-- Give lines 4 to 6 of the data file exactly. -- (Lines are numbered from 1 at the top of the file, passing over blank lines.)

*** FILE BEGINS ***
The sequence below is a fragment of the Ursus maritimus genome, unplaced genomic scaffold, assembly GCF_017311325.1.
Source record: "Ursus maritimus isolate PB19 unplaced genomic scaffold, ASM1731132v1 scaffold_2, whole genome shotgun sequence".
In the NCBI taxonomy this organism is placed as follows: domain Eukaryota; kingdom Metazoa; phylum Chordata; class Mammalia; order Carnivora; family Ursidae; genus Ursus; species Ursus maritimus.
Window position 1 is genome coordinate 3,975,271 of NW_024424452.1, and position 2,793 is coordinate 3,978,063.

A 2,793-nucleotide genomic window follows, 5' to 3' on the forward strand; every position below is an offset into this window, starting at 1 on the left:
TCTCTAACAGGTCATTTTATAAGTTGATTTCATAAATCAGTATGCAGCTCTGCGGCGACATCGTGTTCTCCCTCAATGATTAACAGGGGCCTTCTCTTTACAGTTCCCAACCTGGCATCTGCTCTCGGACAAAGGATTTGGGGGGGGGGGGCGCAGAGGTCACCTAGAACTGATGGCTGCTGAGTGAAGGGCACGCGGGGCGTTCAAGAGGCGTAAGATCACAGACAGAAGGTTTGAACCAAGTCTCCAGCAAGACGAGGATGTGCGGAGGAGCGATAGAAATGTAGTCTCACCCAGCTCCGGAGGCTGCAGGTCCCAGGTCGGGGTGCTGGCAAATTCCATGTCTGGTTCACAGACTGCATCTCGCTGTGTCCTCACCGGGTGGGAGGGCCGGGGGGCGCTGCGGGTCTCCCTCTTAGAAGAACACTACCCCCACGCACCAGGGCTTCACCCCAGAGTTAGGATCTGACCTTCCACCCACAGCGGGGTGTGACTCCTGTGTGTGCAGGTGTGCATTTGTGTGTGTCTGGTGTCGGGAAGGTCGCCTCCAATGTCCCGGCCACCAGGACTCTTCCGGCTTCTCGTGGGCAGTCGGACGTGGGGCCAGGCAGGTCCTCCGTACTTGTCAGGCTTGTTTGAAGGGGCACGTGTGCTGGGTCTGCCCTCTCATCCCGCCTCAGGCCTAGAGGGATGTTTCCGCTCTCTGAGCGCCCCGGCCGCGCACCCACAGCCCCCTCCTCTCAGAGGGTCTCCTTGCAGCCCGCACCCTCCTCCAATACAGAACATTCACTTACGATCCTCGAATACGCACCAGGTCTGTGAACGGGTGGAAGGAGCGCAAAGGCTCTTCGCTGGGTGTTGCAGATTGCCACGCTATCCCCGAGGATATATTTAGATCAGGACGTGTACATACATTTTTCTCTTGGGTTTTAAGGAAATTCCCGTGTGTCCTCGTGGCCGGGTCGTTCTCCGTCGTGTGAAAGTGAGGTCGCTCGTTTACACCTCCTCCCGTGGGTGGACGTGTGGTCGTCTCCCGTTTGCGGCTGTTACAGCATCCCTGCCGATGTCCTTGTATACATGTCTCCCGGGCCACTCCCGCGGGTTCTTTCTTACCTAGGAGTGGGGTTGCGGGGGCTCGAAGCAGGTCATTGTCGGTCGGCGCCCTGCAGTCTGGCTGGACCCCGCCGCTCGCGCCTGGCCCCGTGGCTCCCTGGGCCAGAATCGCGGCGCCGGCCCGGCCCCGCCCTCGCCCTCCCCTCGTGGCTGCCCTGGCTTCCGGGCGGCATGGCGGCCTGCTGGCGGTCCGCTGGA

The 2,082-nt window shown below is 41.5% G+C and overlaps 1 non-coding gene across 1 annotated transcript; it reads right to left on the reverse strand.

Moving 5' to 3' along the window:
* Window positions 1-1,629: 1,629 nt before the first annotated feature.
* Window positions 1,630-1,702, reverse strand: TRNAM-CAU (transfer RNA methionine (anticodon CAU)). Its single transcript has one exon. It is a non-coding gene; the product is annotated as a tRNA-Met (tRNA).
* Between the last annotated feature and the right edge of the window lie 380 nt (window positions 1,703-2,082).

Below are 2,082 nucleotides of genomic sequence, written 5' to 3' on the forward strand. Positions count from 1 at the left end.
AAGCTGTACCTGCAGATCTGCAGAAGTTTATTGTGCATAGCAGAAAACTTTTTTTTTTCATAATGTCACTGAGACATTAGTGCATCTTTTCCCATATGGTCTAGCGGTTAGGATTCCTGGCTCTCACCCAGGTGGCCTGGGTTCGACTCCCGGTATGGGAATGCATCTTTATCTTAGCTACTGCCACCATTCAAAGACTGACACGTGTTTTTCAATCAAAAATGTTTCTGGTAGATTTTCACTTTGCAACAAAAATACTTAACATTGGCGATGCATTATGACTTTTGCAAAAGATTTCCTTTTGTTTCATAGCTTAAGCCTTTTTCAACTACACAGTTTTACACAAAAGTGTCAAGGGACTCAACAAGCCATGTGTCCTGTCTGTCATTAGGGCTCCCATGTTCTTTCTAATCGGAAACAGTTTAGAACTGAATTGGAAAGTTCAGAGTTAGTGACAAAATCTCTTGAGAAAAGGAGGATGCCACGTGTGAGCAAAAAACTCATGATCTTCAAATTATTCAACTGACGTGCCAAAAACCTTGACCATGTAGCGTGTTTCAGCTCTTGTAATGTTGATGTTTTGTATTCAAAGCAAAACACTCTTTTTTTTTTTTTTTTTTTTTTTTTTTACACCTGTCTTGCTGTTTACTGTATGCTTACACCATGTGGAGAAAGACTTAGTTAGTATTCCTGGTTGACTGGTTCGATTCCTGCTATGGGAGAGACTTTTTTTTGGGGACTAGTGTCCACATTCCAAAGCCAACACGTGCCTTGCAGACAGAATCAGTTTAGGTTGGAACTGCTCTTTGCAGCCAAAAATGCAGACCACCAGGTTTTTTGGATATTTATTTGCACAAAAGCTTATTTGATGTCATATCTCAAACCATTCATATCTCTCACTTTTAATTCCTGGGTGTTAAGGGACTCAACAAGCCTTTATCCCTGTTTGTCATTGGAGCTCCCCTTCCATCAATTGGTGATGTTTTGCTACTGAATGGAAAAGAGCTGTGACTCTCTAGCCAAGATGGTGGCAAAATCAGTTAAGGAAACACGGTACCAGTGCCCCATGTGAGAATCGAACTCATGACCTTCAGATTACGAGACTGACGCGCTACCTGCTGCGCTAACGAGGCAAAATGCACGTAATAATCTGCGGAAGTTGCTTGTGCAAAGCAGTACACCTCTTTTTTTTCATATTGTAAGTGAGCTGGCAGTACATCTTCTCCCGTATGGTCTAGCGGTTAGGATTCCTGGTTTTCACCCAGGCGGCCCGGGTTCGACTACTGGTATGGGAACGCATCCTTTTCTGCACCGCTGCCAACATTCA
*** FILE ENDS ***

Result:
Window position 1 is genome coordinate 3,975,271 of NW_024424452.1, and position 2,793 is coordinate 3,978,063.

A 2,793-nucleotide genomic window follows, 5' to 3' on the forward strand; every position below is an offset into this window, starting at 1 on the left:
TCTCTAACAGGTCATTTTATAAGTTGATTTCATAAATCAGTATGCAGCTCTGCGGCGACATCGTGTTCTCCCTCAATGATTAACAGGGGCCTTCTCTTTACAGTTCCCAACCTGGCATCTGCTCTCGGACAAAGGATTTGGGGGGGGGGGGCGCAGAGGTCACCTAGAACTGATGGCTGCTGAGTGAAGGGCACGCGGGGCGTTCAAGAGGCGTAAGATCACAGACAGAAGGTTTGAACCAAGTCTCCAGCAAGACGAGGATGTGCGGAGGAGCGATAGAAATGTAGTCTCACCCAGCTCCGGAGGCTGCAGGTCCCAGGTCGGGGTGCTGGCAAATTCCATGTCTGGTTCACAGACTGCATCTCGCTGTGTCCTCACCGGGTGGGAGGGCCGGGGGGCGCTGCGGGTCTCCCTCTTAGAAGAACACTACCCCCACGCACCAGGGCTTCACCCCAGAGTTAGGATCTGACCTTCCACCCACAGCGGGGTGTGACTCCTGTGTGTGCAGGTGTGCATTTGTGTGTGTCTGGTGTCGGGAAGGTCGCCTCCAATGTCCCGGCCACCAGGACTCTTCCGGCTTCTCGTGGGCAGTCGGACGTGGGGCCAGGCAGGTCCTCCGTACTTGTCAGGCTTGTTTGAAGGGGCACGTGTGCTGGGTCTGCCCTCTCATCCCGCCTCAGGCCTAGAGGGATGTTTCCGCTCTCTGAGCGCCCCGGCCGCGCACCCACAGCCCCCTCCTCTCAGAGGGTCTCCTTGCAGCCCGCACCCTCCTCCAATACAGAACATTCACTTACGATCCTCGAATACGCACCAGGTCTGTGAACGGGTGGAAGGAGCGCAAAGGCTCTTCGCTGGGTGTTGCAGATTGCCACGCTATCCCCGAGGATATATTTAGATCAGGACGTGTACATACATTTTTCTCTTGGGTTTTAAGGAAATTCCCGTGTGTCCTCGTGGCCGGGTCGTTCTCCGTCGTGTGAAAGTGAGGTCGCTCGTTTACACCTCCTCCCGTGGGTGGACGTGTGGTCGTCTCCCGTTTGCGGCTGTTACAGCATCCCTGCCGATGTCCTTGTATACATGTCTCCCGGGCCACTCCCGCGGGTTCTTTCTTACCTAGGAGTGGGGTTGCGGGGGCTCGAAGCAGGTCATTGTCGGTCGGCGCCCTGCAGTCTGGCTGGACCCCGCCGCTCGCGCCTGGCCCCGTGGCTCCCTGGGCCAGAATCGCGGCGCCGGCCCGGCCCCGCCCTCGCCCTCCCCTCGTGGCTGCCCTGGCTTCCGGGCGGCATGGCGGCCTGCTGGCGGTCCGCTGGA